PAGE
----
Purpose: To compare the efficacy and safety of photorefractive keratectomy (PRK) and laser in situ keratomileusis (LASIK) in the treatment of spherical hyperopia with use of the VISX STAR S2 excimer laser.
Methods: A review of 15 consecutive patients (22 eyes) receiving PRK and 22 consecutive patients (26 eyes) receiving LASIK (median follow-up, 12 months).
Results: Mean age was 52 +/- 7 years for patients receiving PRK and 55 +/- 9 years for patients receiving LASIK. Mean preoperative spherical equivalent was +2.25 +/- 1.16 D for PRK patients and +1.81 +/- 0.92 D for LASIK patients. Mean deviation from intended correction was -0.82 +/- 0.89 D after PRK and +0.19 +/- 0.47 D after LASIK at 1 month (P < .01); +0.16 D +/- 0.37 D after PRK and +0.29 +/- 0.51 D after LASIK at 6 months (P = .906); +0.20 +/- 0.35 D after PRK and +0.37 +/- 0.44 D after LASIK at 1 year (P = .301). At 1 year, 83.3% of PRK eyes and 61.5% of hyperopic LASIK eyes were within +/- 0.50 D of intended correction (P = 1.0). At 1 year, all eyes in both groups had acuity of 20/40 or better uncorrected, and 47.1% of PRK eyes and 54.5% of LASIK eyes had acuity of 20/20 or better uncorrected (P = 1.0). At last follow-up (minimum, 6 months), 2 eyes in each group had lost 2 lines of best spectacle-correct visual acuity, but none had lost more than 2 lines. All PRK patients experienced significant postoperative pain that required systemic medication. LASIK patients had only minor, transient discomfort.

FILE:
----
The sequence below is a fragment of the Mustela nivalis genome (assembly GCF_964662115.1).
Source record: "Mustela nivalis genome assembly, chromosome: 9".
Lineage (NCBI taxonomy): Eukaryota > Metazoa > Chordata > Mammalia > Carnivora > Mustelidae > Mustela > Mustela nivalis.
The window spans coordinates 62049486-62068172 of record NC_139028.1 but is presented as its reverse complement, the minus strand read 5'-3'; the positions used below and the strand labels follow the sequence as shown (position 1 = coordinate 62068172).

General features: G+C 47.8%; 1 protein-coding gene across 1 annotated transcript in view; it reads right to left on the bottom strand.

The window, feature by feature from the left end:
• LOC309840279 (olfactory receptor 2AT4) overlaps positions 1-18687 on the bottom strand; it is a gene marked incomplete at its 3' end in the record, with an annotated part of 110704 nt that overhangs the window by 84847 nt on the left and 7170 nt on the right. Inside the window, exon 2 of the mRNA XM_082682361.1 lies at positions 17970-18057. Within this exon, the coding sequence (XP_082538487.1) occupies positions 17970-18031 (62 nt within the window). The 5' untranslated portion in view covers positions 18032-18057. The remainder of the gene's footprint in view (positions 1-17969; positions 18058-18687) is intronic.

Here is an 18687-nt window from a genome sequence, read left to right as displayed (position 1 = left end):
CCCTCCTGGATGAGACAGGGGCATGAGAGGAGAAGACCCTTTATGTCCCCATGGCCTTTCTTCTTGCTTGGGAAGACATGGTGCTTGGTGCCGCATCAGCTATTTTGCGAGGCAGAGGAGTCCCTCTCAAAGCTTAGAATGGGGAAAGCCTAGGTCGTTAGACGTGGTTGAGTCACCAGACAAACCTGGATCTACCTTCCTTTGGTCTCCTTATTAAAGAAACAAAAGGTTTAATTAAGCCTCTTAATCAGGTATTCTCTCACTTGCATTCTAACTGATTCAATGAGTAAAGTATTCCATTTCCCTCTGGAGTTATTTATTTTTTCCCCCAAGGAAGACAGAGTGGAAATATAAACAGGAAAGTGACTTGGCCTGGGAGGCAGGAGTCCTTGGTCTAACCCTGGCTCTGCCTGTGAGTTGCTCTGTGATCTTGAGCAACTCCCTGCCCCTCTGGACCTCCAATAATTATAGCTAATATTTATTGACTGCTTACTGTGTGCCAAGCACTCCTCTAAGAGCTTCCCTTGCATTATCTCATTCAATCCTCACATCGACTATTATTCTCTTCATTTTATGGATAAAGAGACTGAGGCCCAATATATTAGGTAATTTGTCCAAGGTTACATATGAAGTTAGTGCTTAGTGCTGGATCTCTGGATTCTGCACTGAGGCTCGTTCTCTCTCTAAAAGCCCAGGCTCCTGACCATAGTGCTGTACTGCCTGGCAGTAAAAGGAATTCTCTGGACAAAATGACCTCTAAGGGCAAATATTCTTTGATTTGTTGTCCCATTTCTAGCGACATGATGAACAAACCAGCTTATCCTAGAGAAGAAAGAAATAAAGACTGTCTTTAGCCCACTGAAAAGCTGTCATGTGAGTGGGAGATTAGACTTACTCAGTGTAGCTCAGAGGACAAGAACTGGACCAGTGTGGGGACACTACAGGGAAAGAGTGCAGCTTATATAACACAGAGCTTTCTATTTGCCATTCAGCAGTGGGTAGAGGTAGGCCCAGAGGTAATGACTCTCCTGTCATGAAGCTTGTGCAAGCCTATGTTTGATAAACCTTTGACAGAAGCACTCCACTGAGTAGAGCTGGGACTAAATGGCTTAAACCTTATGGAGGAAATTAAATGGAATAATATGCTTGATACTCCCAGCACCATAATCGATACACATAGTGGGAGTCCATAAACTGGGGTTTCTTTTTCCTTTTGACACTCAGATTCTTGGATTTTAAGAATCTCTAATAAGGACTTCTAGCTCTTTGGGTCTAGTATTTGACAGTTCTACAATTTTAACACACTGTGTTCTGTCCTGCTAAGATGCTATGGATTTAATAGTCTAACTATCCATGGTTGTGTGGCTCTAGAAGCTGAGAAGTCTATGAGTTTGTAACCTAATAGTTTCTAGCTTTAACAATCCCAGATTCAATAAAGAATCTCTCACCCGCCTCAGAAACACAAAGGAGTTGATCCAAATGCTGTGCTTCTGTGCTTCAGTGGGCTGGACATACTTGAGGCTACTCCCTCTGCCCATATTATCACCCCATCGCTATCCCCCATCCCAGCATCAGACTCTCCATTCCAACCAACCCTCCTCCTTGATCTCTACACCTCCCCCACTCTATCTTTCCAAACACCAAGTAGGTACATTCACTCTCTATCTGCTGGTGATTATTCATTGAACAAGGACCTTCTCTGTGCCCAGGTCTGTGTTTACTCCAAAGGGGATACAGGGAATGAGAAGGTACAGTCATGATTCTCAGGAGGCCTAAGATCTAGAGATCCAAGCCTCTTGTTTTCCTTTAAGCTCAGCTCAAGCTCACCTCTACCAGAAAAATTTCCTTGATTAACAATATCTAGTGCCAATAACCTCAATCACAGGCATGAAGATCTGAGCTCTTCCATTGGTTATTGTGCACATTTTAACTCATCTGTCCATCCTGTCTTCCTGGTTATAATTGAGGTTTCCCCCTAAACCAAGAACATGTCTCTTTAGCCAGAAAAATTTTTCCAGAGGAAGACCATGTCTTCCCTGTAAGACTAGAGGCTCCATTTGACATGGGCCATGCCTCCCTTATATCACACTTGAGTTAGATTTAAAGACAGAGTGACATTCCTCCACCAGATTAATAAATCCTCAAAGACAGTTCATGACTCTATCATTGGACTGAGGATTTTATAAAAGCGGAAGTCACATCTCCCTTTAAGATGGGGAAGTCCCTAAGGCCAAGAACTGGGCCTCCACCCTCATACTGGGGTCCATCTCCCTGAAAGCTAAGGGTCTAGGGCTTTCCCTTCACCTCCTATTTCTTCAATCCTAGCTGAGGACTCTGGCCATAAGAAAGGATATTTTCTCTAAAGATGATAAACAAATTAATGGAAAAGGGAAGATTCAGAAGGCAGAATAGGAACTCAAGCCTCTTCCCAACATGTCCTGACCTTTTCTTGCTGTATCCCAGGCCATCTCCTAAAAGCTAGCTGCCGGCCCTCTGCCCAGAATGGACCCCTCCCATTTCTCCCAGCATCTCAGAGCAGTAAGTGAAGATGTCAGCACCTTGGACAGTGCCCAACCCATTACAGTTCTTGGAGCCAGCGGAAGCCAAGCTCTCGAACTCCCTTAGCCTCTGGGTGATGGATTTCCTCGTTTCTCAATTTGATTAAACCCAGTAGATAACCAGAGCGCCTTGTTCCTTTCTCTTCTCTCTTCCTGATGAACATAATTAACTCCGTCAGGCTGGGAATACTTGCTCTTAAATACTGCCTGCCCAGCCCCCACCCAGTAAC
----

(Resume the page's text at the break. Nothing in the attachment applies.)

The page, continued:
Conclusion: LASIK and PRK are of comparable efficacy and safety. However, PRK was associated with significant post-operative pain, an initial and temporary myopic overshoot peaking at 1 month, and stability not occurring before 6 months. LASIK was less painful and was associated with more rapid stability (at 1 month) and a trend toward better uncorrected visual acuity, although not statistically significant.